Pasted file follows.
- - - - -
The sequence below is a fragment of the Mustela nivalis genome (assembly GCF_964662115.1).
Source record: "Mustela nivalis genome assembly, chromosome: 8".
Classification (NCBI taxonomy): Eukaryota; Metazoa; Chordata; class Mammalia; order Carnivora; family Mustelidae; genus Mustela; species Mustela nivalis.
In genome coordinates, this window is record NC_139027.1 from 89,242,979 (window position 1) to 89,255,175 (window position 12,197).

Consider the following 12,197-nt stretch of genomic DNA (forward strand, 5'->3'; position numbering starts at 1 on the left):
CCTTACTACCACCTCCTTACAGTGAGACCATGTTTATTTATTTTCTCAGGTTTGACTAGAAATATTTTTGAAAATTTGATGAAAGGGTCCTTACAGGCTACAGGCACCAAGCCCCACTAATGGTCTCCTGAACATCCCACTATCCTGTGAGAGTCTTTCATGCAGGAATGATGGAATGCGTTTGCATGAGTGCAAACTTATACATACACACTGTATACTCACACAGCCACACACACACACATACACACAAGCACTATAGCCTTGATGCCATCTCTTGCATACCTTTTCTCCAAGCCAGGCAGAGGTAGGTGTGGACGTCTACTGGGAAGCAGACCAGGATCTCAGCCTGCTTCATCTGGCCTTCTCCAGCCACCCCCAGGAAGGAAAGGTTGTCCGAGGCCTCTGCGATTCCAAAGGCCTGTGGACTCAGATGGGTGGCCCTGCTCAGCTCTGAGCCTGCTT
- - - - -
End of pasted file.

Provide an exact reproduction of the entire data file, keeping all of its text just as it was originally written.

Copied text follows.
The sequence below is a fragment of the Mustela nivalis genome (assembly GCF_964662115.1).
Source record: "Mustela nivalis genome assembly, chromosome: 8".
Classification (NCBI taxonomy): Eukaryota; Metazoa; Chordata; class Mammalia; order Carnivora; family Mustelidae; genus Mustela; species Mustela nivalis.
In genome coordinates, this window is record NC_139027.1 from 89,242,979 (window position 1) to 89,255,175 (window position 12,197).

Consider the following 12,197-nt stretch of genomic DNA (forward strand, 5'->3'; position numbering starts at 1 on the left):
CCTTACTACCACCTCCTTACAGTGAGACCATGTTTATTTATTTTCTCAGGTTTGACTAGAAATATTTTTGAAAATTTGATGAAAGGGTCCTTACAGGCTACAGGCACCAAGCCCCACTAATGGTCTCCTGAACATCCCACTATCCTGTGAGAGTCTTTCATGCAGGAATGATGGAATGCGTTTGCATGAGTGCAAACTTATACATACACACTGTATACTCACACAGCCACACACACACACATACACACAAGCACTATAGCCTTGATGCCATCTCTTGCATACCTTTTCTCCAAGCCAGGCAGAGGTAGGTGTGGACGTCTACTGGGAAGCAGACCAGGATCTCAGCCTGCTTCATCTGGCCTTCTCCAGCCACCCCCAGGAAGGAAAGGTTGTCCGAGGCCTCTGCGATTCCAAAGGCCTGTGGACTCAGATGGGTGGCCCTGCTCAGCTCTGAGCCTGCTT